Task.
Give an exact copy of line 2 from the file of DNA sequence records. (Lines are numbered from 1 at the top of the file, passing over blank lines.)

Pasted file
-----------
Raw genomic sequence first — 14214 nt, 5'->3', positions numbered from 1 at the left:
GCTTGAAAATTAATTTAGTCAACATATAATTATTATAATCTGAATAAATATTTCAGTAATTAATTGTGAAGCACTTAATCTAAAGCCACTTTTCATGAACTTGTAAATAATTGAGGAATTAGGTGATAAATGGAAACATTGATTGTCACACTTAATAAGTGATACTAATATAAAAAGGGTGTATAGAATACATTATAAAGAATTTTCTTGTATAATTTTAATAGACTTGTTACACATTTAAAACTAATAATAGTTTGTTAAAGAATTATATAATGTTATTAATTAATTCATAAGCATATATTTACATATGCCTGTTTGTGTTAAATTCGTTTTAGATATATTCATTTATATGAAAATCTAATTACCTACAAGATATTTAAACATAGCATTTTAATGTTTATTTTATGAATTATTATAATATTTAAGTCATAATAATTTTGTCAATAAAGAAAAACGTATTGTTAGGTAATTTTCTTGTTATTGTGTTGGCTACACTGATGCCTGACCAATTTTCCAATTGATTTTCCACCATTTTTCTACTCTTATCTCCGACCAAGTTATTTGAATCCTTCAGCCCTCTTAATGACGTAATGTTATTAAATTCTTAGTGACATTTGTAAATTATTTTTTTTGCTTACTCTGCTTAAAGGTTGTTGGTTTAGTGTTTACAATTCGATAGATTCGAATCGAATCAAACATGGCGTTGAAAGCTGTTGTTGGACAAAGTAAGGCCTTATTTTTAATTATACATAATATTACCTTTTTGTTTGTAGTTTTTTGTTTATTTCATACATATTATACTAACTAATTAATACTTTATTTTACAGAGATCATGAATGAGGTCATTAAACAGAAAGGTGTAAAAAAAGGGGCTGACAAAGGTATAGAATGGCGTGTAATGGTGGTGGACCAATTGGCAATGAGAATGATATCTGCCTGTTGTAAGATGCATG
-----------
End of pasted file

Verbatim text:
GCTTGAAAATTAATTTAGTCAACATATAATTATTATAATCTGAATAAATATTTCAGTAATTAATTGTGAAGCACTTAATCTAAAGCCACTTTTCATGAACTTGTAAATAATTGAGGAATTAGGTGATAAATGGAAACATTGATTGTCACACTTAATAAGTGATACTAATATAAAAAGGGTGTATAGAATACATTATAAAGAATTTTCTTGTATAATTTTAATAGACTTGTTACACATTTAAAACTAATAATAGTTTGTTAAAGAATTATATAATGTTATTAATTAATTCATAAGCATATATTTACATATGCCTGTTTGTGTTAAATTCGTTTTAGATATATTCATTTATATGAAAATCTAATTACCTACAAGATATTTAAACATAGCATTTTAATGTTTATTTTATGAATTATTATAATATTTAAGTCATAATAATTTTGTCAATAAAGAAAAACGTATTGTTAGGTAATTTTCTTGTTATTGTGTTGGCTACACTGATGCCTGACCAATTTTCCAATTGATTTTCCACCATTTTTCTACTCTTATCTCCGACCAAGTTATTTGAATCCTTCAGCCCTCTTAATGACGTAATGTTATTAAATTCTTAGTGACATTTGTAAATTATTTTTTTTGCTTACTCTGCTTAAAGGTTGTTGGTTTAGTGTTTACAATTCGATAGATTCGAATCGAATCAAACATGGCGTTGAAAGCTGTTGTTGGACAAAGTAAGGCCTTATTTTTAATTATACATAATATTACCTTTTTGTTTGTAGTTTTTTGTTTATTTCATACATATTATACTAACTAATTAATACTTTATTTTACAGAGATCATGAATGAGGTCATTAAACAGAAAGGTGTAAAAAAAGGGGCTGACAAAGGTATAGAATGGCGTGTAATGGTGGTGGACCAATTGGCAATGAGAATGATATCTGCCTGTTGTAAGATGCATG